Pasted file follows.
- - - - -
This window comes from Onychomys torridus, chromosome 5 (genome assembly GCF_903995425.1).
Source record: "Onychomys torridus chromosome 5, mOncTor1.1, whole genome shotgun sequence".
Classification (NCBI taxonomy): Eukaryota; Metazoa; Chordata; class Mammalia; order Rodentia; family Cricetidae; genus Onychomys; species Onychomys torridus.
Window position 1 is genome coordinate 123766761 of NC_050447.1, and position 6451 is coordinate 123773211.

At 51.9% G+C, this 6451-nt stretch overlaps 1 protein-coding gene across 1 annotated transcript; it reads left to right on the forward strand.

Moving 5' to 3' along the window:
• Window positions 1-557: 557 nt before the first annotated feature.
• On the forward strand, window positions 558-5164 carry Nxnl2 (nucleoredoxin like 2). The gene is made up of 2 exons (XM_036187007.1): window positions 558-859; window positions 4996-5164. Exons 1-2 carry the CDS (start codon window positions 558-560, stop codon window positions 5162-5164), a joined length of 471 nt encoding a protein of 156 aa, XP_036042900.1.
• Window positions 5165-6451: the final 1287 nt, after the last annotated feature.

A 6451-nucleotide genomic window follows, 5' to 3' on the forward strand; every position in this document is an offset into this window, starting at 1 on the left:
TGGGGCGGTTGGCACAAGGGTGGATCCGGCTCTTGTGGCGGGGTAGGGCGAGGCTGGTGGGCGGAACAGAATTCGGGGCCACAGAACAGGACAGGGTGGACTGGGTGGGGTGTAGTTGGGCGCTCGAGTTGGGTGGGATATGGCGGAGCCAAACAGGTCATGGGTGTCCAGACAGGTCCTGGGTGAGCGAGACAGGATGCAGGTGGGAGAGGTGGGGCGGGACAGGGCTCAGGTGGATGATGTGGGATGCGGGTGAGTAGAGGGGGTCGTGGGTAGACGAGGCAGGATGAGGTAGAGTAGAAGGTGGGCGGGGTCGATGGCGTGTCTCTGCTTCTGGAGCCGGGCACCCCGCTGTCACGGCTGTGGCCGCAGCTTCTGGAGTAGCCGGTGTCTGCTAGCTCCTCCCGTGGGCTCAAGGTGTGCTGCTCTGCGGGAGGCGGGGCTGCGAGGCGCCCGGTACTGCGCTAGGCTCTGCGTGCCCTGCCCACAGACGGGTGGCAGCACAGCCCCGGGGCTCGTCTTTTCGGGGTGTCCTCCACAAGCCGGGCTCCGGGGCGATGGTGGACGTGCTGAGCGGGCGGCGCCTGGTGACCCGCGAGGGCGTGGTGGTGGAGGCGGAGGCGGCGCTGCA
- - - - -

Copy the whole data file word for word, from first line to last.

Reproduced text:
This window comes from Onychomys torridus, chromosome 5 (genome assembly GCF_903995425.1).
Source record: "Onychomys torridus chromosome 5, mOncTor1.1, whole genome shotgun sequence".
Classification (NCBI taxonomy): Eukaryota; Metazoa; Chordata; class Mammalia; order Rodentia; family Cricetidae; genus Onychomys; species Onychomys torridus.
Window position 1 is genome coordinate 123766761 of NC_050447.1, and position 6451 is coordinate 123773211.

At 51.9% G+C, this 6451-nt stretch overlaps 1 protein-coding gene across 1 annotated transcript; it reads left to right on the forward strand.

Moving 5' to 3' along the window:
• Window positions 1-557: 557 nt before the first annotated feature.
• On the forward strand, window positions 558-5164 carry Nxnl2 (nucleoredoxin like 2). The gene is made up of 2 exons (XM_036187007.1): window positions 558-859; window positions 4996-5164. Exons 1-2 carry the CDS (start codon window positions 558-560, stop codon window positions 5162-5164), a joined length of 471 nt encoding a protein of 156 aa, XP_036042900.1.
• Window positions 5165-6451: the final 1287 nt, after the last annotated feature.

A 6451-nucleotide genomic window follows, 5' to 3' on the forward strand; every position in this document is an offset into this window, starting at 1 on the left:
TGGGGCGGTTGGCACAAGGGTGGATCCGGCTCTTGTGGCGGGGTAGGGCGAGGCTGGTGGGCGGAACAGAATTCGGGGCCACAGAACAGGACAGGGTGGACTGGGTGGGGTGTAGTTGGGCGCTCGAGTTGGGTGGGATATGGCGGAGCCAAACAGGTCATGGGTGTCCAGACAGGTCCTGGGTGAGCGAGACAGGATGCAGGTGGGAGAGGTGGGGCGGGACAGGGCTCAGGTGGATGATGTGGGATGCGGGTGAGTAGAGGGGGTCGTGGGTAGACGAGGCAGGATGAGGTAGAGTAGAAGGTGGGCGGGGTCGATGGCGTGTCTCTGCTTCTGGAGCCGGGCACCCCGCTGTCACGGCTGTGGCCGCAGCTTCTGGAGTAGCCGGTGTCTGCTAGCTCCTCCCGTGGGCTCAAGGTGTGCTGCTCTGCGGGAGGCGGGGCTGCGAGGCGCCCGGTACTGCGCTAGGCTCTGCGTGCCCTGCCCACAGACGGGTGGCAGCACAGCCCCGGGGCTCGTCTTTTCGGGGTGTCCTCCACAAGCCGGGCTCCGGGGCGATGGTGGACGTGCTGAGCGGGCGGCGCCTGGTGACCCGCGAGGGCGTGGTGGTGGAGGCGGAGGCGGCGCTGCA